Scope Comments in Antidumping and Countervailing Investigations on Aluminum Extrusions Due November 13, 2023

As per the Department of Commerce’s (“Commerce”) notices published on October 31, 2023 in the Federal Register, Commerce has initiated new  antidumping duty (ADD) and countervailing duty (CVD) investigations on aluminum extrusions. 


Commerce is also requesting comments by November 13, 2023 on the scope (product coverage) and product characteristics of the investigations.  The ADD investigation Notice covers aluminum extrusions from China, Colombia, the Dominican Republic, Ecuador, India, Indonesia, Italy, Korea, Malaysia, Mexico, Taiwan, Thailand, the Republic of Turkey, the United Arab Emirates and the  Vietnam, and the CVD investigation Notice covers aluminum extrusions from China, Indonesia, Mexico and Turkey.  The ADD rates alleged in the Petition range from 33.79% to 256.58%.  The CVD rates are not known yet.


The new AD/CVD investigations significantly expand potential AD/CVD duties beyond the current AD/CVD orders on aluminum extrusions from China both in terms of countries of production covered and the description of products falling within their scope.  For example, while “finished goods kits” (finished goods containing aluminum extrusions entered unassembled in a kit, so long as they contain goods other than aluminum extrusions and fasteners) are excluded from the scope of the current AD/CVD orders on aluminum extrusions from China, the scope of the new investigations contains no such exclusion and in fact specifically states that it covers aluminum extrusions that are imported with non-extruded aluminum components beyond fasteners, whether or not assembled at the time of importation, so long as they are a part or subassembly of a larger product or system.  Thus, items such as furniture parts or subassemblies, appliance parts or subassemblies, motor vehicle parts or subassemblies, trailer parts or subassemblies, window and door parts and subassemblies, fence system parts and subassemblies, and shower and bath parts and subassemblies are all specifically included.  The scope language, which is long, broad, and complex, can be found in the Appendices to the Federal Register notices.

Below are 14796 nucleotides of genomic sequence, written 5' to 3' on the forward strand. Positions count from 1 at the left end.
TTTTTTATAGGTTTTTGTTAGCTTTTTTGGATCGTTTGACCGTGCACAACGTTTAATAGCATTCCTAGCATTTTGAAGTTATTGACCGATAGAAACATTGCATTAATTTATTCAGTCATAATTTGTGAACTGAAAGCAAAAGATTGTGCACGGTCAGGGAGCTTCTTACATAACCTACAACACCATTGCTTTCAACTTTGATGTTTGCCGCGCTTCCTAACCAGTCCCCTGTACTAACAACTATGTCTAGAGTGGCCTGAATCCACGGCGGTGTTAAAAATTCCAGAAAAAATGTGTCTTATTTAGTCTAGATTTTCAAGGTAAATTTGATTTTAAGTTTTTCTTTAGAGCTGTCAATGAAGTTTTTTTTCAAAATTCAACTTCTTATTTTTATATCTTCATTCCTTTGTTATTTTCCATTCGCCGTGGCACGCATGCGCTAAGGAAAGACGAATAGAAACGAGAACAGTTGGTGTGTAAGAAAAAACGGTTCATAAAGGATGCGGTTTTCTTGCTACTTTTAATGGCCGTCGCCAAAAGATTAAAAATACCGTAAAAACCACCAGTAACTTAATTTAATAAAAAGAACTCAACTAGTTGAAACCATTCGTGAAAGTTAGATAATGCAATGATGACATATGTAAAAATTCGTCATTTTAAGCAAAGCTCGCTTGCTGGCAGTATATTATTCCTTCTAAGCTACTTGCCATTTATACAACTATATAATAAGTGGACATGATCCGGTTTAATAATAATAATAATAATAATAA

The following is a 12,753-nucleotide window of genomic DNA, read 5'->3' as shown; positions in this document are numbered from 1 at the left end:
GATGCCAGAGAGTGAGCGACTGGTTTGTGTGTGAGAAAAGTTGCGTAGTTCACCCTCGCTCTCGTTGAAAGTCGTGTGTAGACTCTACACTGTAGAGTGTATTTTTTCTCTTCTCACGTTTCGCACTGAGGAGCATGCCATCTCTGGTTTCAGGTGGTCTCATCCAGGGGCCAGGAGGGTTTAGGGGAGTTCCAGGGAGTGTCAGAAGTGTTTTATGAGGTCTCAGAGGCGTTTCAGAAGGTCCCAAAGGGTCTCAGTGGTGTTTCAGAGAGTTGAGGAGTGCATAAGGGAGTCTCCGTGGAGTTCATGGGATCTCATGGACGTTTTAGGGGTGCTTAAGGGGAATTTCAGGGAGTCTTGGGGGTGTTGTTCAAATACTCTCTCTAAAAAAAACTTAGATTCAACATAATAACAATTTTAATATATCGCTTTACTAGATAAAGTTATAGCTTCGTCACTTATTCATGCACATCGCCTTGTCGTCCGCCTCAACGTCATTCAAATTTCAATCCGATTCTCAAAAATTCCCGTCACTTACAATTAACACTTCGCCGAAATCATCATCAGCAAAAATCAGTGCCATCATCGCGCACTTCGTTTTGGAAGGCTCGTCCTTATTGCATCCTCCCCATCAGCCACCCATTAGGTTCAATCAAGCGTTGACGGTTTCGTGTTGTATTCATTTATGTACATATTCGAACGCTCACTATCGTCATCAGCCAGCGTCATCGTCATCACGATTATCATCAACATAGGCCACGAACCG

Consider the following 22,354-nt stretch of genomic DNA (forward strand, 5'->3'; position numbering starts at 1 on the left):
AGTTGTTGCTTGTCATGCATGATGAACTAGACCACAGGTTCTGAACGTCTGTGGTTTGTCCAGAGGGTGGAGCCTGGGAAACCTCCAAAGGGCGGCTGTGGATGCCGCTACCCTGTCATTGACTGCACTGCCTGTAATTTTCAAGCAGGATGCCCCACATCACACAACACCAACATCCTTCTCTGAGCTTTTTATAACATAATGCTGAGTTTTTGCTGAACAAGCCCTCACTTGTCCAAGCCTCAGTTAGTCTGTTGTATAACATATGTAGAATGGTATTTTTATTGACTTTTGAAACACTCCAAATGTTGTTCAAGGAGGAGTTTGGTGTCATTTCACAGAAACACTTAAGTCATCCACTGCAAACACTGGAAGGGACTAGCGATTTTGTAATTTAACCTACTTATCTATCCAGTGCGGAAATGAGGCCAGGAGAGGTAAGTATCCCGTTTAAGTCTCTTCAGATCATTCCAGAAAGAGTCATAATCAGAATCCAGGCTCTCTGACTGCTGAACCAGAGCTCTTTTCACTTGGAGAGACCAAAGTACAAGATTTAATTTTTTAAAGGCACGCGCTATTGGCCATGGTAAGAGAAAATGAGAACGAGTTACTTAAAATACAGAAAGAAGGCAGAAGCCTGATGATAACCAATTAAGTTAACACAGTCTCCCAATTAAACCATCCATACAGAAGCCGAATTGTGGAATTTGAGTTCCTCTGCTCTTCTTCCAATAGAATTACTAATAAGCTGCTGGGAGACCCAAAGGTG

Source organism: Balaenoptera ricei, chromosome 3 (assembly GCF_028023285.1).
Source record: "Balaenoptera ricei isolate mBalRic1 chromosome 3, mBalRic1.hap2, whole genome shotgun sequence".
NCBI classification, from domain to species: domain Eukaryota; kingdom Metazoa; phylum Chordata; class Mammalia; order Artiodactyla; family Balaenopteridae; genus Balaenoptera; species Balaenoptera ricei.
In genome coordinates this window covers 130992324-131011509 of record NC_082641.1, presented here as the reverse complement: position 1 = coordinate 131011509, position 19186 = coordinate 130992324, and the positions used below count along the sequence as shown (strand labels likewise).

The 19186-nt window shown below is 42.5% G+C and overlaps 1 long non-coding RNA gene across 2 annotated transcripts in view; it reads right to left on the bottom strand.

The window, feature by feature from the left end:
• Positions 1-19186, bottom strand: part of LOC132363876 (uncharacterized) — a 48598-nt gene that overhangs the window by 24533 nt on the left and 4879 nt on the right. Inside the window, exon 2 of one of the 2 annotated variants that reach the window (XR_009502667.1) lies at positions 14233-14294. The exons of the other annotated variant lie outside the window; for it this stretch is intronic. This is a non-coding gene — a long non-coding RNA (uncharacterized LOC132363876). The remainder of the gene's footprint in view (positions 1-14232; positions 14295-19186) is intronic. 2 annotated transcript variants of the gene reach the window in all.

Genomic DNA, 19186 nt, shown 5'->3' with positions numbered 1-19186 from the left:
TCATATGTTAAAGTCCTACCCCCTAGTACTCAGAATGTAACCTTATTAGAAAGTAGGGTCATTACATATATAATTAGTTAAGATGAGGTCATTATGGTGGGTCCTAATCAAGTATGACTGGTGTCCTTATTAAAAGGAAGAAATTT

While the petitioners have already revised the scope language twice since the petitions were filed on October 4, Commerce has expressed continuing concerns related to the administrability of certain provisions in the proposed scope, including the definition of subassemblies (included within the scope as currently drafted) and goods that are not a part or subassembly of a larger product or system (excluded from the scope as currently drafted).  To aid in its process of evaluating the scope, Commerce is accepting comments until November 13, with rebuttal comments due by November 24.  


Thereafter, the next key dates in the investigations are the dates the International Trade Commission (ITC) and Commerce publish the preliminary determinations in the Federal Register.  The ITC will first issue their preliminary determination as to whether the in-scope imports are injuring or threatening to injure the U.S. Industry, which is due by November 20, 2023. If the ITC’s preliminary determination as to injury is affirmative, the Commerce will publish preliminary determinations as to the AD and CVD duty margins, which in the case of the ADD investigation is due to be made on March 12, 2024 and in the case of the CVD investigation is due to be made on December 28, 2023. These dates are the “usual” effective dates for imposition of ADD and CVD but can be made retroactive 90 days if “critical circumstances” are found to exist which means that massive imports of subject products occur prior to the preliminary determination dates designed to avoid any new ADD or CVD.  Thus, if critical circumstances are found to exist by Commerce, ADD could be imposed starting December 13, 2023 rather than March 12, 2014 and CVD could be imposed starting October 24, 2023 rather than December 28, 2023.  These deadlines can be and frequently are extended as a result of extensions granted to the parties during the investigations.  Thus, if extensions are granted, the preliminary determination dates would be extended by the amount of the extension(s).


If you would like further information or assistance in drafting and filing comments with Commerce or have any other questions regarding the scope of the ADD and CVD investigations, please contact Jessica Rifkin (, Tom O’Donnell ( Lara Austrins ( or Denise Calle (

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